Moving beyond tolerance over the holidays

10314464_10205440161947486_3415581228336072998_nAh, the holidays….cozy sweaters, warm fires, all the sweets you can eat, and lots of time with friends and family. For some, this is the most wonderful time of year. For others, not so much.

A woman told me the other day that she wished she could just sleep through the holidays. Time confined indoors with people she doesn’t like much; the stress of spending money on gifts for people called family that she barely knows; the constant revelry—all torture.

While some of us love the shopping and giving and eating and reminiscing of the season, others feel oppressed by it all. Even for those of us who love the holidays, spending time with people we hardly know or with whom we disagree can be stressful. For many, the only way to get through the holidays is to practice tolerance.

But tolerance is a strategy that just perpetuates the distance between us. Tolerance begets feelings of superiority and judgment. Tolerance requires constant vigilance, patience, and a steadfast discipline. Tolerance can be downright exhausting.

So how can we move beyond tolerance to a place of acceptance, even love? Curiosity is the key, as my first coach once helped me understand (shout out to Sylvette). In the middle of one of our conversations about how bored and disengaged I was with having to talk to one of my loved ones about things I could care less about, Sylvette said, “What if you approached these conversations with genuine curiosity?”  I was struck by the novelty of it. I was so in my own head, focusing on what I thought about the subject matter, sure of my perspective on, well, everything, that I showed up with blinders on. I thought my ability to tolerate these conversations was kind. It wasn’t.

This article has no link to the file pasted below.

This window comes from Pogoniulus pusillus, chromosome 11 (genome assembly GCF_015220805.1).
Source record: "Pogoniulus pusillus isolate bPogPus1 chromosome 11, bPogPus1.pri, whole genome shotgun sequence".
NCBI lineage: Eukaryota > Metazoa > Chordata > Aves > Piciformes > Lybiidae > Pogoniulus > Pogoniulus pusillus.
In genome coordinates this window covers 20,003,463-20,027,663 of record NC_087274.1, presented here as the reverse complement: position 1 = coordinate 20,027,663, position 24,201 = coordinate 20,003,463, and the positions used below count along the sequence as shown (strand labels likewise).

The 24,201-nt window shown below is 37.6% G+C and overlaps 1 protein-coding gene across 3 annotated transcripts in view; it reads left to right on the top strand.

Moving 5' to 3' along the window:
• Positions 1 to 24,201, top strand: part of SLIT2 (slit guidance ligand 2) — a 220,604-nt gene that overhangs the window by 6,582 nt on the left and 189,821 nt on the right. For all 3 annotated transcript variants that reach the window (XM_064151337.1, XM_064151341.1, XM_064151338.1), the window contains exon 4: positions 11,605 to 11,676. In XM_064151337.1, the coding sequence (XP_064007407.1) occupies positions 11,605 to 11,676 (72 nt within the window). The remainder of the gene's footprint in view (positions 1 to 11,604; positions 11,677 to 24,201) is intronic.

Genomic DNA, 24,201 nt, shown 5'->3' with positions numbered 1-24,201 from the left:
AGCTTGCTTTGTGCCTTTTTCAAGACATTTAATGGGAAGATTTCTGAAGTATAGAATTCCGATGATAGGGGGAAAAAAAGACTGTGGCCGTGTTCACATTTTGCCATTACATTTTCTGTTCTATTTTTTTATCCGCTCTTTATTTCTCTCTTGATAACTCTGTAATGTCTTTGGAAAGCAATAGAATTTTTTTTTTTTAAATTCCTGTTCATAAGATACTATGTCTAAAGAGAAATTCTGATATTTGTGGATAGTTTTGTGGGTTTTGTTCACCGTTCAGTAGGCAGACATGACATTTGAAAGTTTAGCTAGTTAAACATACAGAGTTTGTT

Coaches learn to ask powerful questions. By definition, our job requires us to be fully present and, above all, curious. But you don’t have to be trained as a coach to turn off the “I, me, mine” voice in your head. You can resolve to show up differently this year: with empathy and openness to the stories Uncle Ralph shares about how much he loves this politician or the other, to Grandma’s stories about what a troublemaker you were, to your sister’s comparisons of your children’s accomplishments. What if you listened intently to the details of their stories, to the context and the timing? What if you asked open-ended questions to draw them out and, perhaps, create a genuine dialogue? What would happen if you realized they are just stuck, or hurting, or afraid?

And for those of us (me!) who think no one is merely tolerating us, think again. When you feel that annual story forming on your lips about how funny it was that your sister broke her nose when she tripped on her nightgown and fell on her face 30 years ago on Christmas morning, tell a different story. Share a memory that illustrates how much you admire your sister, how much her being in your life makes everything a little brighter. Or better yet, ask her a really great question. It’s worth a shot.

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